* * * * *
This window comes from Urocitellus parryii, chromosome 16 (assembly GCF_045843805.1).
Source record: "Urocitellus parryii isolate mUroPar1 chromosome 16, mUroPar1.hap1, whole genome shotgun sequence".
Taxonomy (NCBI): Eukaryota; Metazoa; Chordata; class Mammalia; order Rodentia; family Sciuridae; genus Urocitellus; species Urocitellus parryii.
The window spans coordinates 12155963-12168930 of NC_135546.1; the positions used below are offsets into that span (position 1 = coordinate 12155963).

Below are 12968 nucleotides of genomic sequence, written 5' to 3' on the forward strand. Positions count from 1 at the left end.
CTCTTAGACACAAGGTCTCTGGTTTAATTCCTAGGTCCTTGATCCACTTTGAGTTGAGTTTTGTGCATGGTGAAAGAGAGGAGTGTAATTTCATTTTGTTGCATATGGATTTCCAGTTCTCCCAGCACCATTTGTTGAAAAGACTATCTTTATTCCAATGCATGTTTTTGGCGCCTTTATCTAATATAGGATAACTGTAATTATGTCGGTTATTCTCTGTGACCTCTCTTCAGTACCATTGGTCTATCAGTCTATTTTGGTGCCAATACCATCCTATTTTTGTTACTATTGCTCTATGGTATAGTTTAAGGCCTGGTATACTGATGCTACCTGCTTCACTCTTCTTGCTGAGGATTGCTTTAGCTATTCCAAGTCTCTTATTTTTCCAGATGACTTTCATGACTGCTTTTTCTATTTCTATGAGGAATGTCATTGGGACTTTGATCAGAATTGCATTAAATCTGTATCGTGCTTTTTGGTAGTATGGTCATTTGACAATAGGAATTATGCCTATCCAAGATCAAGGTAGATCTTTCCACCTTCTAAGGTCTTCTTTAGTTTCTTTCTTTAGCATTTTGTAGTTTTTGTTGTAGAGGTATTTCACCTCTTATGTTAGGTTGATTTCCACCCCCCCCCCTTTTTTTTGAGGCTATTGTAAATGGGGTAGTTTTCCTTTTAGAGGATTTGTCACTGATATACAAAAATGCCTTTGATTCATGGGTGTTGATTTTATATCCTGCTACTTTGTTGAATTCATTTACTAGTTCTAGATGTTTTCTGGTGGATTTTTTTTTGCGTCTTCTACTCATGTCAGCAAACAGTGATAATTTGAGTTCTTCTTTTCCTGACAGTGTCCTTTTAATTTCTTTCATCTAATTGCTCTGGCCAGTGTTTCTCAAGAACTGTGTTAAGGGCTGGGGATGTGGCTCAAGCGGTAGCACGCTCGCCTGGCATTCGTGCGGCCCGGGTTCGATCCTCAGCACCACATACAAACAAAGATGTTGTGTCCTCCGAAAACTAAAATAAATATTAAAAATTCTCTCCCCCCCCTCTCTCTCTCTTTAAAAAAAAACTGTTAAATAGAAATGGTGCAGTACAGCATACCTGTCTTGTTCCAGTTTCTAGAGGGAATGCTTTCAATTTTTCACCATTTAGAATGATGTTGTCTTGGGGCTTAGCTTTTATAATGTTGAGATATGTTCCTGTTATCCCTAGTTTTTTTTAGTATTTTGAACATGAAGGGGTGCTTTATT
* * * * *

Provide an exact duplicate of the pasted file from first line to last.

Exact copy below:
This window comes from Urocitellus parryii, chromosome 16 (assembly GCF_045843805.1).
Source record: "Urocitellus parryii isolate mUroPar1 chromosome 16, mUroPar1.hap1, whole genome shotgun sequence".
Taxonomy (NCBI): Eukaryota; Metazoa; Chordata; class Mammalia; order Rodentia; family Sciuridae; genus Urocitellus; species Urocitellus parryii.
The window spans coordinates 12155963-12168930 of NC_135546.1; the positions used below are offsets into that span (position 1 = coordinate 12155963).

Below are 12968 nucleotides of genomic sequence, written 5' to 3' on the forward strand. Positions count from 1 at the left end.
CTCTTAGACACAAGGTCTCTGGTTTAATTCCTAGGTCCTTGATCCACTTTGAGTTGAGTTTTGTGCATGGTGAAAGAGAGGAGTGTAATTTCATTTTGTTGCATATGGATTTCCAGTTCTCCCAGCACCATTTGTTGAAAAGACTATCTTTATTCCAATGCATGTTTTTGGCGCCTTTATCTAATATAGGATAACTGTAATTATGTCGGTTATTCTCTGTGACCTCTCTTCAGTACCATTGGTCTATCAGTCTATTTTGGTGCCAATACCATCCTATTTTTGTTACTATTGCTCTATGGTATAGTTTAAGGCCTGGTATACTGATGCTACCTGCTTCACTCTTCTTGCTGAGGATTGCTTTAGCTATTCCAAGTCTCTTATTTTTCCAGATGACTTTCATGACTGCTTTTTCTATTTCTATGAGGAATGTCATTGGGACTTTGATCAGAATTGCATTAAATCTGTATCGTGCTTTTTGGTAGTATGGTCATTTGACAATAGGAATTATGCCTATCCAAGATCAAGGTAGATCTTTCCACCTTCTAAGGTCTTCTTTAGTTTCTTTCTTTAGCATTTTGTAGTTTTTGTTGTAGAGGTATTTCACCTCTTATGTTAGGTTGATTTCCACCCCCCCCCCTTTTTTTTGAGGCTATTGTAAATGGGGTAGTTTTCCTTTTAGAGGATTTGTCACTGATATACAAAAATGCCTTTGATTCATGGGTGTTGATTTTATATCCTGCTACTTTGTTGAATTCATTTACTAGTTCTAGATGTTTTCTGGTGGATTTTTTTTTGCGTCTTCTACTCATGTCAGCAAACAGTGATAATTTGAGTTCTTCTTTTCCTGACAGTGTCCTTTTAATTTCTTTCATCTAATTGCTCTGGCCAGTGTTTCTCAAGAACTGTGTTAAGGGCTGGGGATGTGGCTCAAGCGGTAGCACGCTCGCCTGGCATTCGTGCGGCCCGGGTTCGATCCTCAGCACCACATACAAACAAAGATGTTGTGTCCTCCGAAAACTAAAATAAATATTAAAAATTCTCTCCCCCCCCTCTCTCTCTCTTTAAAAAAAAACTGTTAAATAGAAATGGTGCAGTACAGCATACCTGTCTTGTTCCAGTTTCTAGAGGGAATGCTTTCAATTTTTCACCATTTAGAATGATGTTGTCTTGGGGCTTAGCTTTTATAATGTTGAGATATGTTCCTGTTATCCCTAGTTTTTTTTAGTATTTTGAACATGAAGGGGTGCTTTATT